Sunday, September 28, 2014

Value of Visible Random Groupings

I have had students work in groups for my whole teaching career.  I love having students share their thoughts collaboratively, in investigative activities, through practice, to discover and to review ideas.

In my six years of teaching, I have always worked hard to engineer the perfect groups.  I would ask myself questions like:
Who seems like they would make a good pairing?
Who do I want to avoid ever putting together?
Who would have a good learning experience by needing to slow down or speed up with certain people? who are the students who keep a group on task and who are the ones who lead a strong leader in their group?
Do I want the groups to be more homogeneous or heterogeneous this time?

At Twitter Math Camp this summer, Alex Overwijk gave a presentation on Visible Random Groupings.  Although I didn't attend, I did read his post and hear lots of people talking about it.  It got me wondering if all of the effort that I put into grouping students is really helpful.  Students are very perceptive and even when I'm not intending to send a message with my groupings, they often pick up subtle ideas that I didn't even think of consciously.  A student believes that I put them in a certain group because they're the "smart one" or the "off-task one."

Although it needed some time to ferment in my mind, I also read Lani Horn's book, Strength in Numbers, last winter.  She really encourages teachers to get out of the business of grouping students.  I wasn't quite ready for her message yet then.

So, this fall I created my first seating chart by having students get in order of how far they live from the school and counted off by 5s to create groups.  Next, we used the numbers in addresses to get in order.  Then, we got in order by height and counted off.  Tomorrow I'm going to have students jot down their favorite number, get in order and count off.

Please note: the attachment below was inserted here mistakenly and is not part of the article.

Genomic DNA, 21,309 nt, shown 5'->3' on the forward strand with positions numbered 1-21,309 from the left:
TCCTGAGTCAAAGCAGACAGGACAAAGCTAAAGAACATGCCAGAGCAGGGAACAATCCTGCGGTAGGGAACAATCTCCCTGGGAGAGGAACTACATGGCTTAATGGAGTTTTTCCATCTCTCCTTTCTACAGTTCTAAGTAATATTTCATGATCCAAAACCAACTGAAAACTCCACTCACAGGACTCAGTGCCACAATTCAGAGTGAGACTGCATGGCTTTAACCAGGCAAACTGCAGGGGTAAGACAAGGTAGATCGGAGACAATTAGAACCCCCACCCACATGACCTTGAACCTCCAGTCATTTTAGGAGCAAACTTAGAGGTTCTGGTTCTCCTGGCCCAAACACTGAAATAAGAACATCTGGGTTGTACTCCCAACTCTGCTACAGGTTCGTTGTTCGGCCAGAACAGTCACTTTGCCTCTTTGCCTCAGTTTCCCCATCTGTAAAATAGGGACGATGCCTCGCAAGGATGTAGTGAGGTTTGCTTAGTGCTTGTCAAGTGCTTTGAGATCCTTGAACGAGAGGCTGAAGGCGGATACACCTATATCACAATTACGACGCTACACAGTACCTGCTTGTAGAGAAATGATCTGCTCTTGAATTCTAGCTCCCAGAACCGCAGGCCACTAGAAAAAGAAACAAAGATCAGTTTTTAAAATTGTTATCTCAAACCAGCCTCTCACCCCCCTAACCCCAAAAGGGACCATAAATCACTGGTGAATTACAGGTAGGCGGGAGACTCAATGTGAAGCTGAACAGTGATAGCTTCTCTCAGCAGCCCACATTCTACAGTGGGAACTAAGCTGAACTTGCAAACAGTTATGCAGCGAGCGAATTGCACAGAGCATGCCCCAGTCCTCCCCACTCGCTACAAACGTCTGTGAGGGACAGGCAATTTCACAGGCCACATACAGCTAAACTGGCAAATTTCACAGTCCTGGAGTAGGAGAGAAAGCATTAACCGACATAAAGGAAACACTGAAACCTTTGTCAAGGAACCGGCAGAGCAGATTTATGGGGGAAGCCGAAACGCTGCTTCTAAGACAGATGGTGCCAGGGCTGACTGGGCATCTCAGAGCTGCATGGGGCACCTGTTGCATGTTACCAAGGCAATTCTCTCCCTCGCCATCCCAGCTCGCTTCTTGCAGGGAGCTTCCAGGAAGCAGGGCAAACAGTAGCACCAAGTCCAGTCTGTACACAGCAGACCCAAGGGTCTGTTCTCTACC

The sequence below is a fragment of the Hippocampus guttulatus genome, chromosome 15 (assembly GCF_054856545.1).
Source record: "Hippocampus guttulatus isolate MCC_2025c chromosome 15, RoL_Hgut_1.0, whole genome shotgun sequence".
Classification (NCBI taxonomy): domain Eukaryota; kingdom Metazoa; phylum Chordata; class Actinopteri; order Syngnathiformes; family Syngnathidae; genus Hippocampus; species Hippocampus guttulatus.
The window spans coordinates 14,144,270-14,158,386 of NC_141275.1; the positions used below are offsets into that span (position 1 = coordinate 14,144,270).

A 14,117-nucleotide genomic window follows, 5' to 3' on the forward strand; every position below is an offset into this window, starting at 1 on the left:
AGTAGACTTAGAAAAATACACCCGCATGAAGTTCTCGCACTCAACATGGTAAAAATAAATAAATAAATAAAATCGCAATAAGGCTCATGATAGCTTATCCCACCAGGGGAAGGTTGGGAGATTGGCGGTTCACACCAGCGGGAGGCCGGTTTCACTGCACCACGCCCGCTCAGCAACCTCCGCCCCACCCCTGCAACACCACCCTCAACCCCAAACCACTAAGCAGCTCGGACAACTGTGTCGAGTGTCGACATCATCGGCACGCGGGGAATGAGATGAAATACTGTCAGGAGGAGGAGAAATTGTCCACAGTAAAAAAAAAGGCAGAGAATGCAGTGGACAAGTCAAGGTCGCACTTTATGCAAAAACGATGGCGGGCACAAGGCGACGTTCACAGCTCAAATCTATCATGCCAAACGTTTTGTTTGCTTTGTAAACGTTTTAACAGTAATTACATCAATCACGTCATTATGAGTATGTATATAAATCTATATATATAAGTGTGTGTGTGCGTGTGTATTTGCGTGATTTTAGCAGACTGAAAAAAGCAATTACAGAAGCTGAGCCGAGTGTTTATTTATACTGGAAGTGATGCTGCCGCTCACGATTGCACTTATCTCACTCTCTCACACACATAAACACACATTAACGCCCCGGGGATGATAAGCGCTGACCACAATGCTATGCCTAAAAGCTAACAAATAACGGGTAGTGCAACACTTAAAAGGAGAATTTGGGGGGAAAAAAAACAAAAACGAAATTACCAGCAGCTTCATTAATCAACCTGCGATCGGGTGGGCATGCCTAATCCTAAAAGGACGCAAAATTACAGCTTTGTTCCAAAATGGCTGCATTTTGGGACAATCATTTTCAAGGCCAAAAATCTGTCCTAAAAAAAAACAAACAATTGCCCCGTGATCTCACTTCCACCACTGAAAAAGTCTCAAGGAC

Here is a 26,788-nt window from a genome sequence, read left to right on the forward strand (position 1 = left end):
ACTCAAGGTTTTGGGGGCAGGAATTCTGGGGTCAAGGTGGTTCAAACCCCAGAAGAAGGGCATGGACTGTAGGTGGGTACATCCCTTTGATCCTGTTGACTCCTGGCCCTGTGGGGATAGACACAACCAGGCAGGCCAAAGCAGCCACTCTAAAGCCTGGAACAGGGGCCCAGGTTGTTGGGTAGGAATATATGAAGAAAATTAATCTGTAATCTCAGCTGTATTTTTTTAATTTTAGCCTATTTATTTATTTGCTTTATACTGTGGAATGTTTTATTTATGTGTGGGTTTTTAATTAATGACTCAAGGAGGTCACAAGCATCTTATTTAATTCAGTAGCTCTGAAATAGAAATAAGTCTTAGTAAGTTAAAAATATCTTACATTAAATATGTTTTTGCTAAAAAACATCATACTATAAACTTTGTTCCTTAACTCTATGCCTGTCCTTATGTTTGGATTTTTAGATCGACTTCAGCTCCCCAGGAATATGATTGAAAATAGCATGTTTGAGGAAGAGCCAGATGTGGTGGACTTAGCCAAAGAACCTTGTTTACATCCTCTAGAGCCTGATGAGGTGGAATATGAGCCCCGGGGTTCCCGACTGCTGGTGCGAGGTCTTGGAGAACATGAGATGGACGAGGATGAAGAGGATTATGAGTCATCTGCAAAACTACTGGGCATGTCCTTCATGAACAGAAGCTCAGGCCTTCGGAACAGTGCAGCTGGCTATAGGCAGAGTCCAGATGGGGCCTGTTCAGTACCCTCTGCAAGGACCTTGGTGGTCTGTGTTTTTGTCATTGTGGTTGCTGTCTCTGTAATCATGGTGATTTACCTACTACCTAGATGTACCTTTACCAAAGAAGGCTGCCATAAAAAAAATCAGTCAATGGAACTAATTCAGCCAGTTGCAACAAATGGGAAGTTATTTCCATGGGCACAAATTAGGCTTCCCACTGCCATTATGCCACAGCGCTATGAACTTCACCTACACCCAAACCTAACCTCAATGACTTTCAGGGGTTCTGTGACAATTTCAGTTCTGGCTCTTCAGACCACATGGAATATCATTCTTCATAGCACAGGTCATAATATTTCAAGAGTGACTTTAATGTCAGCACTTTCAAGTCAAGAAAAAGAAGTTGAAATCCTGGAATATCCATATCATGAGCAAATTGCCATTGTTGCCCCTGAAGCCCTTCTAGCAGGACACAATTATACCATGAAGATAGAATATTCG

So far, I've noticed an incredible difference!  The students don't look to me and try to figure out why I placed them in a certain group.  There is absolutely no complaining about groups.  Social barriers seem to break down.  I have way fewer behavior issues (this is a much more well-behaved class overall, but I think it helps).

I think that the visible part is key.  Even if you do it randomly yourself, students won't trust it unless they can see that it's truly random.


  1. Jasmine

    One of the ways I have dealt with this question is to stand at my door and have students draw a card at random from my hand. I sort in advance and, depending on group size and number of groups, either group according to suit or card number. Kids seem to see this as a very random and they certainly do open up and interact more than they normally do - even though I have them sitting at big tables facing each other. The smaller setting opens kids up a bit more.

  2. It's interesting that such a small change in a grouping strategy can impact an entire class. I find that students are intentionally grouped at the elementary level. This is more frequent in the reading and math subjects as teachers more towards guided reading/math groups. I still group students from time to time but mostly use a random popsicle stick approach. The student focus is then on the learning and not trying to play Sherlock to uncover a teacher's grouping intention.

  3. Love this approach! I always do goof ball things to give people jobs within a group (helps them get to know each other) like most siblings, tallest person in family, 3 letter in last name, birth order, most sleep, farthest from school, farthest traveled, fastest mile, most moves (interesting one), most shoes, I will try some for VRGs! Thanks!

    1. I'm glad it resonated for you! Thanks for the note!